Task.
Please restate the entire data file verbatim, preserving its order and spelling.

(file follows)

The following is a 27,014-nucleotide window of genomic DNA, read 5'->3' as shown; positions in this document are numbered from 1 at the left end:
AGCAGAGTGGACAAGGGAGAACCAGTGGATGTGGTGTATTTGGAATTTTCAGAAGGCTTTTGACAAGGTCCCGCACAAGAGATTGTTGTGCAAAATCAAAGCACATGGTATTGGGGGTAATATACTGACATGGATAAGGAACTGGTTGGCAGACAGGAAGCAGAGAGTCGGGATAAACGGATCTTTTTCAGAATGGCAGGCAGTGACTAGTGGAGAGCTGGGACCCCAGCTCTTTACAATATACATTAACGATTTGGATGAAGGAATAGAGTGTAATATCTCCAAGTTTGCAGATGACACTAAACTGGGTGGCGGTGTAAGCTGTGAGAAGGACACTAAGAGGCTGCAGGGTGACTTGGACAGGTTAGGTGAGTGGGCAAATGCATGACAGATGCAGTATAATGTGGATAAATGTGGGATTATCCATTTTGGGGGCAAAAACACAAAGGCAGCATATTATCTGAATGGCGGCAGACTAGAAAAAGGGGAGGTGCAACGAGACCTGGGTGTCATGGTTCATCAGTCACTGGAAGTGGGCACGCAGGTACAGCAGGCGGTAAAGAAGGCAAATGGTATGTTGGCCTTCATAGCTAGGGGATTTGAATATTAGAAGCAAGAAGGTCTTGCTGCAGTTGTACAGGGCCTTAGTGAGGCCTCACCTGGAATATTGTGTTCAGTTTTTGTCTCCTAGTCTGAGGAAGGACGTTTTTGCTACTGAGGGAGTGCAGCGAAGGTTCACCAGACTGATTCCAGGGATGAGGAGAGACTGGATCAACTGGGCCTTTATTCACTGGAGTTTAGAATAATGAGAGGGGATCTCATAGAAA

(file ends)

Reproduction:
The following is a 27,014-nucleotide window of genomic DNA, read 5'->3' as shown; positions in this document are numbered from 1 at the left end:
AGCAGAGTGGACAAGGGAGAACCAGTGGATGTGGTGTATTTGGAATTTTCAGAAGGCTTTTGACAAGGTCCCGCACAAGAGATTGTTGTGCAAAATCAAAGCACATGGTATTGGGGGTAATATACTGACATGGATAAGGAACTGGTTGGCAGACAGGAAGCAGAGAGTCGGGATAAACGGATCTTTTTCAGAATGGCAGGCAGTGACTAGTGGAGAGCTGGGACCCCAGCTCTTTACAATATACATTAACGATTTGGATGAAGGAATAGAGTGTAATATCTCCAAGTTTGCAGATGACACTAAACTGGGTGGCGGTGTAAGCTGTGAGAAGGACACTAAGAGGCTGCAGGGTGACTTGGACAGGTTAGGTGAGTGGGCAAATGCATGACAGATGCAGTATAATGTGGATAAATGTGGGATTATCCATTTTGGGGGCAAAAACACAAAGGCAGCATATTATCTGAATGGCGGCAGACTAGAAAAAGGGGAGGTGCAACGAGACCTGGGTGTCATGGTTCATCAGTCACTGGAAGTGGGCACGCAGGTACAGCAGGCGGTAAAGAAGGCAAATGGTATGTTGGCCTTCATAGCTAGGGGATTTGAATATTAGAAGCAAGAAGGTCTTGCTGCAGTTGTACAGGGCCTTAGTGAGGCCTCACCTGGAATATTGTGTTCAGTTTTTGTCTCCTAGTCTGAGGAAGGACGTTTTTGCTACTGAGGGAGTGCAGCGAAGGTTCACCAGACTGATTCCAGGGATGAGGAGAGACTGGATCAACTGGGCCTTTATTCACTGGAGTTTAGAATAATGAGAGGGGATCTCATAGAAA